Scott Wood: I read that you were a He-Man fan as a kid. You had a He-Man bike. Which He-Man character would you want to be the most?

Matt Costa: I’d have to say He-Man, you know? They kind of forced him on you the most. He was the main guy. And actually, I can’t even remember the other... Who were the other characters again?

The record is about dealing with that and your own vices and things. I think to me music is something that I love the sound of so much and it makes me feel so good.

Matt Costa: Oh... You know what? If I could go back and change it, I would choose Skeletor, actually, because he was dark. He had a dark side. He was pretty cool. But I would say He-Man as a little kid—I had the one where you put the pack in his back and he’d punch and it would go POP. It would smoke and it would smell funny for a second. That was exciting to all sorts of different senses you know? So yeah, you know? He-Man... He-Man...

Scott Wood: You definitely have the sensitive singer-songwriter thing going for you. What is the sweetest thing you have done for a girlfriend?

Matt Costa: Well, I would say that you can never go wrong with flowers. The sweetest thing I did was get a girl flowers and it’s a good way to get yourself out of trouble too.

Scott Wood: Ok. Can you tell us about a time you got into trouble and needed to use the flowers to make it right?

Matt Costa: Actually I was more preparing myself to get out of trouble the next time, you know? You are always going to get into trouble for something.

Scott Wood: A Get-Out-of-Jail-Free Card?

Matt Costa: That’s kind of what it is. And then you kind just be like, “Remember this moment? Ok, well... Don’t forget about the flowers.”

Scott Wood: Because you are always labelled this sweet singer songwriter guy, when was the last time someone called you a jerk? It doesn’t have to be a girl situation, but just in general?

Matt Costa: Wow. Last time I was a jerk. Let’s see... When I dragged you guys out in to this rat-fill alley—that was the last time I was a jerk.

Scott Wood: It’s nice of you to take responsibility for that, because I think it was my suggestion. Your album, Unfamiliar Faces, I read where you said the title came from you opening up to somebody and the risks that come with that. When was the last time you opened up to somebody and were rewarded?

Matt Costa: I opened up the book The Master and Marguartia recently and was rewarded with a good story.

Scott Wood: Cool. What did you enjoy about the novel?

Matt Costa: I was raised really really religious as a kid and in the book, it’s about the Devil going to Moscow . It’s by Mikhail Bulgakov; he’s a Russian author. They kind of portray the Devil as the hero, you know? And it gave me this thrill, the dark side having this power. I’m not saying I am turning to the dark side or anything, but there’s something about when you are raised with all these things that you are told not to do that dark side definitely becomes appealing, you know? It was an interesting story because it kind of took a terrible thing that was happening with the State of Russia in like the 1930s and things and turned it into this sort of whimsical tale that gets kind of psychedelic at times. I would say the whole time I read that book, I was on a whole other trip.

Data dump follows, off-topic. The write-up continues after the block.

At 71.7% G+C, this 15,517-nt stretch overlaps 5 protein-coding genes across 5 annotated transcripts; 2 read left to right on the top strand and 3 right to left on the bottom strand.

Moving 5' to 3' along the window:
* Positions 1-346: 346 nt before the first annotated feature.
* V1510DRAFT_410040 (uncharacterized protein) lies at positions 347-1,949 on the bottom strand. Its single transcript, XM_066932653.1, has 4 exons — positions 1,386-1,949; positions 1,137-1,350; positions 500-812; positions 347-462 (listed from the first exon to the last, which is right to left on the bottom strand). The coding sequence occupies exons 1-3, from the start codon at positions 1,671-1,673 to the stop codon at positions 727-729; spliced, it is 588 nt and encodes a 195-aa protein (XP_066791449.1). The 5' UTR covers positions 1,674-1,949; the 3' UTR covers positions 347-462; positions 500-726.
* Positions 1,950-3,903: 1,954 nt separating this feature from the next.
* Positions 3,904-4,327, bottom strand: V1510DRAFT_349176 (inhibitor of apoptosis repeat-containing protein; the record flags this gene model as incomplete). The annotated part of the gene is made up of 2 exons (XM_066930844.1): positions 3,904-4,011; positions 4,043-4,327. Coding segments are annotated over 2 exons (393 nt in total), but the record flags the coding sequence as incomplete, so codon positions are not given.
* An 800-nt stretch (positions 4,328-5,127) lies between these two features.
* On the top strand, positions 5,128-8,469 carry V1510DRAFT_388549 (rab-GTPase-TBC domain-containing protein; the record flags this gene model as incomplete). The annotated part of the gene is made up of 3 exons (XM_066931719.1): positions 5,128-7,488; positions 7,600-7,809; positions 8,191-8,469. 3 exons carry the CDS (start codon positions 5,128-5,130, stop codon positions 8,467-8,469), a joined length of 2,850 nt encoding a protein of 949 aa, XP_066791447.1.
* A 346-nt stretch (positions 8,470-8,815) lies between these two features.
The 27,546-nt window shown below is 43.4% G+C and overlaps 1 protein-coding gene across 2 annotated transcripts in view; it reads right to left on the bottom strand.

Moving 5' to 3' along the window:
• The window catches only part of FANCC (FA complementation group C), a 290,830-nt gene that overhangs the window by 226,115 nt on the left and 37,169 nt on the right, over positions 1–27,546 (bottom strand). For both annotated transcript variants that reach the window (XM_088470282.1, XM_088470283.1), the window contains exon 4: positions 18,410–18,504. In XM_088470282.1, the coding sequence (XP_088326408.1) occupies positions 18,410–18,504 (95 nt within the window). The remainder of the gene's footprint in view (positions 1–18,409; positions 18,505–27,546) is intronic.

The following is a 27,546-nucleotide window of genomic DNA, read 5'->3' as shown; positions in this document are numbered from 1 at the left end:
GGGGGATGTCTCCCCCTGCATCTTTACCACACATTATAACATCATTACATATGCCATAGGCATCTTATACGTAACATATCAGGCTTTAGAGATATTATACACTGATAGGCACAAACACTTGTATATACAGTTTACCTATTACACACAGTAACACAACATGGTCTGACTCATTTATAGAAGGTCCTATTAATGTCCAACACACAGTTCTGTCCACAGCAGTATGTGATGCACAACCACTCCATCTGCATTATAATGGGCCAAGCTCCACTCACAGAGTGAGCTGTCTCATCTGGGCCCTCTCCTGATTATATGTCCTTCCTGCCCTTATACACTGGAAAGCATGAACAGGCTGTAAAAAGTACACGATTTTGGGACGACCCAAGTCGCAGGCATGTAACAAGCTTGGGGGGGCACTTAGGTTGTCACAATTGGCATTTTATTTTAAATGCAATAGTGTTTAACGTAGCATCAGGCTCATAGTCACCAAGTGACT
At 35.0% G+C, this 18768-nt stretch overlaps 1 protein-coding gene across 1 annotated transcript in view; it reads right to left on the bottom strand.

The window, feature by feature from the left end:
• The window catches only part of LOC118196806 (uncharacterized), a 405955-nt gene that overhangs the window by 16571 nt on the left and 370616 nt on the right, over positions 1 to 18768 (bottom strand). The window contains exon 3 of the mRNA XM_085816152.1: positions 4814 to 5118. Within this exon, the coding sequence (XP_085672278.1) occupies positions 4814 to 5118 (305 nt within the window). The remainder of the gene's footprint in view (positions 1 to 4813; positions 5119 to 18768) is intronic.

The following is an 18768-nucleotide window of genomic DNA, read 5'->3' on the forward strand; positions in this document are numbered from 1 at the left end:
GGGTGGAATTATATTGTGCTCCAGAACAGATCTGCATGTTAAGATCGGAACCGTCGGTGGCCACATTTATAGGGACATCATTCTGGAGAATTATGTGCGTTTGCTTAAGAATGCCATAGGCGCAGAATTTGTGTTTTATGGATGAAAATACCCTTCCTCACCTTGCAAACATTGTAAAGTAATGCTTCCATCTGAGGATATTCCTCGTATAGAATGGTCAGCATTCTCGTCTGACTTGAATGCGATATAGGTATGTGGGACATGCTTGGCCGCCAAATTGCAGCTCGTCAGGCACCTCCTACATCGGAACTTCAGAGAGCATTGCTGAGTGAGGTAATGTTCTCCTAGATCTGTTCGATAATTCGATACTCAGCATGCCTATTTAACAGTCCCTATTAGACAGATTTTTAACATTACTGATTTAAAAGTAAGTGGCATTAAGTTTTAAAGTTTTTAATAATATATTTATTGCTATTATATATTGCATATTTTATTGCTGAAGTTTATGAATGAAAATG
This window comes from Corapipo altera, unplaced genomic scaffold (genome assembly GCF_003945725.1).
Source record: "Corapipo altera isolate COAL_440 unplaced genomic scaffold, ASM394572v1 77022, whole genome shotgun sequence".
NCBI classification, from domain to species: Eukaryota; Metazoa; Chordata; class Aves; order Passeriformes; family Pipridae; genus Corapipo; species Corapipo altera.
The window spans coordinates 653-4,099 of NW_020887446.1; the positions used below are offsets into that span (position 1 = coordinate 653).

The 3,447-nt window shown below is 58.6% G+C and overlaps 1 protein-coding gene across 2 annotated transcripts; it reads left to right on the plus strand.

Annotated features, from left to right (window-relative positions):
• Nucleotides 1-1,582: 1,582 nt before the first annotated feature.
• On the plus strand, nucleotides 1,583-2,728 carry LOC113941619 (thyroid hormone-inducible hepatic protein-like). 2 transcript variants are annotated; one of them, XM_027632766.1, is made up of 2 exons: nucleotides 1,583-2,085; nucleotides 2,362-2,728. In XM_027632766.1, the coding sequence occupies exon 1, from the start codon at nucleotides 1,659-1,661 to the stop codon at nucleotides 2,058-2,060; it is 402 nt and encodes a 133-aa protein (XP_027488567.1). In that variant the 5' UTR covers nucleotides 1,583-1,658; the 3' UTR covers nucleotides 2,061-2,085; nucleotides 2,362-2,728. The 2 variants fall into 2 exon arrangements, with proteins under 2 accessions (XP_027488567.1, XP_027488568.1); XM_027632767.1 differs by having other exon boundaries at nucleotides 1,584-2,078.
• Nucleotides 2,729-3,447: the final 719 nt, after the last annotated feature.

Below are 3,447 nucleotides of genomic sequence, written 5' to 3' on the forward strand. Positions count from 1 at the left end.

Scott Wood: The LA Times call Unfamiliar Faces “the most upbeat album they have ever heard about a crippling dependency”—were they bang on or what?

Matt Costa: We don’t have the same ears, all of us. I would say they are not far far off. I would say they are close.

Scott Wood: How?

Matt Costa: That’s like a kid going, “Why? Why?”

Scott Wood [I try to interrupt]: Well, come on—

Matt Costa: But I know. I’m gonna go into something. I’ll go back to what the question was too. There is a character in John Steinbeck—Hazel in Cannery Row. He always keeps talking because he is comforted by asking someone questions and hearing them talk back to him and there is comfort in that, you know? I think we are all searching for those comforts in life, you know? To me, everyone has those things, you know? And I think the more you go on in your life, you are confronted with more and more unfamiliar things, you know? Strange circumstances, which can be at times eye-opening to how dark and how scary... As much as people are half made up of good, they are half made up of bad, you know? You try to be good and everyone does, but it’s hard when you see the darker side of things and the darker side of yourself. The record is about dealing with that and your own vices and things. I think to me music is something that I love the sound of so much and it makes me feel so good. I am a big fan of 50s and 60s music, which kind of had a good feeling to it, you know?—Really up lifting and things. Listen to The Lovin’ Spoonful or The Beatles and things like that—those songs make you feel good. So the record was made to make bad things sound a little better. So I guess that comes into a record about “upbeat crippling dependency.”